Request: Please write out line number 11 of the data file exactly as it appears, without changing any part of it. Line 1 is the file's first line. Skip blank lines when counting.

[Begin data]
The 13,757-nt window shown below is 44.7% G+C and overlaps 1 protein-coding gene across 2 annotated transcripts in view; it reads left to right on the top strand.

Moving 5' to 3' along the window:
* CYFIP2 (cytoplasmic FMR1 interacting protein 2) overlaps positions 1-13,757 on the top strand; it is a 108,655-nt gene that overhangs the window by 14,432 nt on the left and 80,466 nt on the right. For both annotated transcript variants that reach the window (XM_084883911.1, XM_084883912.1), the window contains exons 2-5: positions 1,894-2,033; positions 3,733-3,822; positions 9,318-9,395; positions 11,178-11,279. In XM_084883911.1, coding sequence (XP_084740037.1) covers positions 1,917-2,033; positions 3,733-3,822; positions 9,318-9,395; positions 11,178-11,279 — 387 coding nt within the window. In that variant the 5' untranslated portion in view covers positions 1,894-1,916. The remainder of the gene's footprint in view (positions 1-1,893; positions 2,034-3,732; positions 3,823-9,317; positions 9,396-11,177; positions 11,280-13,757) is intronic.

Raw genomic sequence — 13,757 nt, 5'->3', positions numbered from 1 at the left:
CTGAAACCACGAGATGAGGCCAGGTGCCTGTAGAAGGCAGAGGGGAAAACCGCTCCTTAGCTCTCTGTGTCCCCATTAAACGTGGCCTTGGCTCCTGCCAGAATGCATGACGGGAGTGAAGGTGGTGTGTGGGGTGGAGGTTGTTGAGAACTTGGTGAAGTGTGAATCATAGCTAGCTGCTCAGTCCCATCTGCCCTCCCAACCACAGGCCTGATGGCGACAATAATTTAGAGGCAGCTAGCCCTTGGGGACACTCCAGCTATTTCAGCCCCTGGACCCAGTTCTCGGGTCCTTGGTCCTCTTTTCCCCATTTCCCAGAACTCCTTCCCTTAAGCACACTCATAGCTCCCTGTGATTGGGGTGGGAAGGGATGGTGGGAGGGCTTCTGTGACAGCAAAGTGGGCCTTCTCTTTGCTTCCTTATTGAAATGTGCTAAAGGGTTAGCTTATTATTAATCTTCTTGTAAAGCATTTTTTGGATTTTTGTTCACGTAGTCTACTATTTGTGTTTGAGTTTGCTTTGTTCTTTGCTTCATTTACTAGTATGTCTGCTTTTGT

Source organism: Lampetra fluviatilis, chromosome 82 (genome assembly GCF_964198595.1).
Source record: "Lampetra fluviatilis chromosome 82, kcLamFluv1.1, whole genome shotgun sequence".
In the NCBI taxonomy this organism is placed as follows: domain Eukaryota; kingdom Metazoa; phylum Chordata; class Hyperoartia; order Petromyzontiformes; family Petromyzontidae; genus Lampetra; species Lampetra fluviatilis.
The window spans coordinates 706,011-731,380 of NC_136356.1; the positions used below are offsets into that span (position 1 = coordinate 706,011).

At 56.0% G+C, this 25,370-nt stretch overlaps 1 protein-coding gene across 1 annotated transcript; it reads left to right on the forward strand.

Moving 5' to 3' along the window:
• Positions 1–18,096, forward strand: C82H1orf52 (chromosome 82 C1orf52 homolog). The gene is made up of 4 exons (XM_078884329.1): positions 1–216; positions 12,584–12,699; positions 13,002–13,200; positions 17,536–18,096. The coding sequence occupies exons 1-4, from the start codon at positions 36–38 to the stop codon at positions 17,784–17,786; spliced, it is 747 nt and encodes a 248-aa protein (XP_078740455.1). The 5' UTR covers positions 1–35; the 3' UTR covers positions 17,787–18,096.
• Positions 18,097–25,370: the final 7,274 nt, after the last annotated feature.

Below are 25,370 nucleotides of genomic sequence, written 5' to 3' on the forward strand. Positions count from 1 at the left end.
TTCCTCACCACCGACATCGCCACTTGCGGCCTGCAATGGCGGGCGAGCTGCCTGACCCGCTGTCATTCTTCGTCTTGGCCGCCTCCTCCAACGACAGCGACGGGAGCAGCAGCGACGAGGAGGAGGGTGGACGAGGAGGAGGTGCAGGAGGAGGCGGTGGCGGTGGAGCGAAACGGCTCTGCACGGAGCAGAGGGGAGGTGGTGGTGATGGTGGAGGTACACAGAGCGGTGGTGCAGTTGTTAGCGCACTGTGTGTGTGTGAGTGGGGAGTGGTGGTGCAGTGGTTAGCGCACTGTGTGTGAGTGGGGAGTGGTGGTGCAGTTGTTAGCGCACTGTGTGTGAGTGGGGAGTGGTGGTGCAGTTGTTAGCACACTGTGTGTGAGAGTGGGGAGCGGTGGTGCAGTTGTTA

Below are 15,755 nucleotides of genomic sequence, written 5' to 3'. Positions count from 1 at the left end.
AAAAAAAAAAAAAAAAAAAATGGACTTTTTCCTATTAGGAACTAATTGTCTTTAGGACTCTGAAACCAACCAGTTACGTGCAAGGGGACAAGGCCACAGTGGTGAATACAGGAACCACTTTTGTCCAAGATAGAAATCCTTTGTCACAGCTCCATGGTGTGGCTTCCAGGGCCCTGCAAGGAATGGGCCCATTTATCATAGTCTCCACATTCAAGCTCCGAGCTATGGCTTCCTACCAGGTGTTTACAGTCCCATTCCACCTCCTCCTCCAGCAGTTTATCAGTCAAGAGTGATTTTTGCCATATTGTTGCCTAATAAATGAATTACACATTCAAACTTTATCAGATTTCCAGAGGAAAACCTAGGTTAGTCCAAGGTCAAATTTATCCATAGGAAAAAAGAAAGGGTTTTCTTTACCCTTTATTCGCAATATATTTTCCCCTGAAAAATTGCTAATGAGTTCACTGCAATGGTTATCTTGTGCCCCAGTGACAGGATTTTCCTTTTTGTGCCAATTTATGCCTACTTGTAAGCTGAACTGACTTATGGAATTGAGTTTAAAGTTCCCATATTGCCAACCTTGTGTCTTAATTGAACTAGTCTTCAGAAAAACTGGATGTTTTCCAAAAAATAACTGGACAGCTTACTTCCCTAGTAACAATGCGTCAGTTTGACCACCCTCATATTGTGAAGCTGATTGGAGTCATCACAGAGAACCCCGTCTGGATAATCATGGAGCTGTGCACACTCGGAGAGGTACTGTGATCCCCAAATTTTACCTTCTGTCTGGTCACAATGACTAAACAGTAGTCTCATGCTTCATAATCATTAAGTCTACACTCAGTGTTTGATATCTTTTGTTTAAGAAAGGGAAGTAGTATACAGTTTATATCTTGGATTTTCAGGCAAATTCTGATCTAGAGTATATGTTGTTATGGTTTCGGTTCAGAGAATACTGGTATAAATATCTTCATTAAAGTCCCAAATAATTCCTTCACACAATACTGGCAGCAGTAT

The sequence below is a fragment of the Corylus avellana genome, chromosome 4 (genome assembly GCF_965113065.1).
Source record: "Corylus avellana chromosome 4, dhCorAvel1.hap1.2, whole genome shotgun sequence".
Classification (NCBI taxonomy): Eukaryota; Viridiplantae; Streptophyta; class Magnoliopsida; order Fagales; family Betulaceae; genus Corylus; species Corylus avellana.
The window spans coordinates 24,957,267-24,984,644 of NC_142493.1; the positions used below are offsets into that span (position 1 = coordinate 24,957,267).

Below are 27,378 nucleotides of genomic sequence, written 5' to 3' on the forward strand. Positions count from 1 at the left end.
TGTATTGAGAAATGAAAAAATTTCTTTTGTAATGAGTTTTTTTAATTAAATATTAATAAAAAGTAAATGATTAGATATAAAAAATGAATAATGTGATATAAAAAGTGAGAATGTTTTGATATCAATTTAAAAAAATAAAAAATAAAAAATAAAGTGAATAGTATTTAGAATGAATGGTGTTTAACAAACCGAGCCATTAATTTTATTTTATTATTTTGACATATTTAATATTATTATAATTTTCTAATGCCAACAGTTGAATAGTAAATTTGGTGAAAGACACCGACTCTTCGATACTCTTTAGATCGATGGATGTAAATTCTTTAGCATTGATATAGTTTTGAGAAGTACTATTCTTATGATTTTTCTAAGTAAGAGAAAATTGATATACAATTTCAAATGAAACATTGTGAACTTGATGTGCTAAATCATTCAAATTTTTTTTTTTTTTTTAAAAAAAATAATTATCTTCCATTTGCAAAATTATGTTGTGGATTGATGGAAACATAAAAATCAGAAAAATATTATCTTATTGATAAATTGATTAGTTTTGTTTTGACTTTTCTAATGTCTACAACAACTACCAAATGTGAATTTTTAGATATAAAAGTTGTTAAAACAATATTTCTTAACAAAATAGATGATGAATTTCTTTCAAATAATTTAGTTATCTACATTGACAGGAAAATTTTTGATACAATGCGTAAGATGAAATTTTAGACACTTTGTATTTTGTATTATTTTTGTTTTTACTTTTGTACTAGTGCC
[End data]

Moving 5' to 3' along the window: